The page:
Despite all the American warnings, the Netanyahu government decided to extend the evacuation of the Israeli border settlements and evacuate about 80,000 Israelis from northern towns as a precautionary measure in preparation for a major escalation.

From the point of view of the Israelis, this part of their country is no longer habitable, and is almost outside Israeli sovereignty.

This is unacceptable for any Israeli government, which means that the situation requires a strong and decisive response.

Because the Israelis were preoccupied with the Gaza War, they were forced to adapt; Grudgingly; With diplomatic efforts led by Washington and Paris.

But these efforts have not yet produced any plan that satisfies the Israelis, not even Hezbollah.

The Israelis are demanding that Hezbollah withdraw to the north of the Litani River, that is, a distance of at least 30 kilometers from the border between Lebanon and Israel, in accordance with International Resolution No. 1701, which Hezbollah rejects in its entirety.

The security of the north is an existential issue.

For its part, Hezbollah demands that Israel reduce the size of its forces on the border; This is what the Israelis reject – also completely – especially after operation “al Aqsa Flood”.

So, American and French diplomacy is proving day after day that it’s fruitless, and if the Israelis succeed in achieving the “victory” they want in Gaza, they will shift all their attention and attention to solving their security problem in the north.

The security of the north has become an “existential issue” for Israelis.

Therefore, despite pressure from the White House, the war is likely to spread to Lebanon next spring or summer.

The final constraint on Israel is the dysfunction within the US Congress.

Although this isn’t the case in general, the type of war Israel is waging now makes it decisively dependent on America.

There is no doubt that Israel has a sophisticated defense industrial base and an advanced military structure, but its response to Hamas attack and the type of war it has been waging on Gaza for five months is considered a major departure from the standard doctrine of the Israeli army, which is based on waging lightning, short, and devastating wars on the enemy territorial land.

In fact, with the war continuing for this long without achieving its goals, the Israelis need to replenish their stock of certain weapons.

When it comes to an open confrontation with Hezbollah, the Israeli army will need more and more precise and guided weapons, to ensure the elimination of Hezbollah’s missile platforms and other sensitive sites in record time.

The Israelis won’t obtain these weapons without an additional aid package from the US Congress, which means that the elements for the major military operations that Yoav Galant envisions to push Hezbollah away from the Israeli border aren’t yet available.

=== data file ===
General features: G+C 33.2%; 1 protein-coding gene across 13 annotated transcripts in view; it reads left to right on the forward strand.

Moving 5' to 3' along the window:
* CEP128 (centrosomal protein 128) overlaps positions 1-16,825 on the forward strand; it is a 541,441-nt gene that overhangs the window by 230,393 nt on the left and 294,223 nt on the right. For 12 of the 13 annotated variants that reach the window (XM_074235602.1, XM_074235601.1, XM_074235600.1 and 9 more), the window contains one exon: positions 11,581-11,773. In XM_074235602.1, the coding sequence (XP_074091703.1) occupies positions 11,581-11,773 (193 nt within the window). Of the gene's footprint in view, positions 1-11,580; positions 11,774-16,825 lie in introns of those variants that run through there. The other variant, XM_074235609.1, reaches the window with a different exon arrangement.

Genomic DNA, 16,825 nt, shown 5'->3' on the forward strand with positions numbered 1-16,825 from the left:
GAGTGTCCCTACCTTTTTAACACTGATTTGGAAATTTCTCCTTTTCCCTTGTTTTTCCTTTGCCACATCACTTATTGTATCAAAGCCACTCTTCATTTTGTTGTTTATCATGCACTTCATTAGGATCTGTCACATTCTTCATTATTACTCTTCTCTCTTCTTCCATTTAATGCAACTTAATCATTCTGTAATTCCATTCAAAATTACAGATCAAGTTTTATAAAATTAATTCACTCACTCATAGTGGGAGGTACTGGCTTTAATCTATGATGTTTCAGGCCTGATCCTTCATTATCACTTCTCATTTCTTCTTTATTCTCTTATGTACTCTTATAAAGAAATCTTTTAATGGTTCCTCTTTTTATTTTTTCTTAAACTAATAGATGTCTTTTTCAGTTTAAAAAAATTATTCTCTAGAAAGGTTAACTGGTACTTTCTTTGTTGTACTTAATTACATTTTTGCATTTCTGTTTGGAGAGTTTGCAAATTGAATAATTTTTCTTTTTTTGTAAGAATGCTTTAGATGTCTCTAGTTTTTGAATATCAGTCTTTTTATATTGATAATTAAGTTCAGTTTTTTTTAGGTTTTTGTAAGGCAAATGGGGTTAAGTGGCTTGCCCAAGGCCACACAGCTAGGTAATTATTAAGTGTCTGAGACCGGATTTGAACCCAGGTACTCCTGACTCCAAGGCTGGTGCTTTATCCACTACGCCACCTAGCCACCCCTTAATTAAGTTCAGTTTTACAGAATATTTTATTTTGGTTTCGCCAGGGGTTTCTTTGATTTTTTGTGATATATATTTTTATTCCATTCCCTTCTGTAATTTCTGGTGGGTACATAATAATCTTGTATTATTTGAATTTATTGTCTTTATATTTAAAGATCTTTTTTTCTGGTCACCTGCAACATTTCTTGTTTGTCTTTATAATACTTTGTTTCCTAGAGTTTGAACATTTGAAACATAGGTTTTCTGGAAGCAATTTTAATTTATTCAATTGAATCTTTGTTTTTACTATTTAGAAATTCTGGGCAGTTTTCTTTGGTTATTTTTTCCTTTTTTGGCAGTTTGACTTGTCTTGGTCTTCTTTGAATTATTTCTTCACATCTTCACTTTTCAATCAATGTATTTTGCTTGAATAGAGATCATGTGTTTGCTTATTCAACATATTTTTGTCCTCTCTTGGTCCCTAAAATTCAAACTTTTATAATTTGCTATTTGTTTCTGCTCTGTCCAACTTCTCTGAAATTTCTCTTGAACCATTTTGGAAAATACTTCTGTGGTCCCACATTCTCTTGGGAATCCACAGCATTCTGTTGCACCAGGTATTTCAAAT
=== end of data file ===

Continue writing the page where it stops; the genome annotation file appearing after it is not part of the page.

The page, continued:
Changing the rules of the game Therefore, its highly expected that Congress will join forces, and Democrats and Republicans will approve the funding bill.

In the end, regardless of the circumstances and caveats, Israel remains very popular within Congress.

The debate over aid; Relatively uncontroversial; What is required to be provided to Israel intersects with the discussion about aid.

Controversial; What is required is to provide it to Ukraine – where the war affects the security of NATO’s borders.

This means that Israelis are left waiting while elected leaders in Washington sort out the other two issues, which have become more complex in a presidential election year.

However, Congress will approve the funding project, and there will be no restriction that prevents Israel from implementing its plan to wage a wide-scale war against Hezbollah as soon as its army is finished with the Gaza Strip.

With the lifting of the restrictions (Iranian and American) imposed on both Hezbollah and Israel, all indications on the ground indicate that open war is inevitably coming.

Mutual attacks are witnessing a continuous escalation, and each party has begun to target specific and unexpected targets deep within the other party’s territory.

The direction taken by field developments indicates that there is no diplomatic solution to the zero-sum relationship between Hezbollah and Israel, especially since the latter insists on the need to change the rules of the game between Israel and the “axis of resistance”.

Therefore, either Nasrallah will order his forces to withdraw to the north of the Litani River, or the Israeli army will force them to do so.

But Hezbollah won’t withdraw, and will continue to resist.

So, there is unlikely to be any way to prevent war, or even postpone it.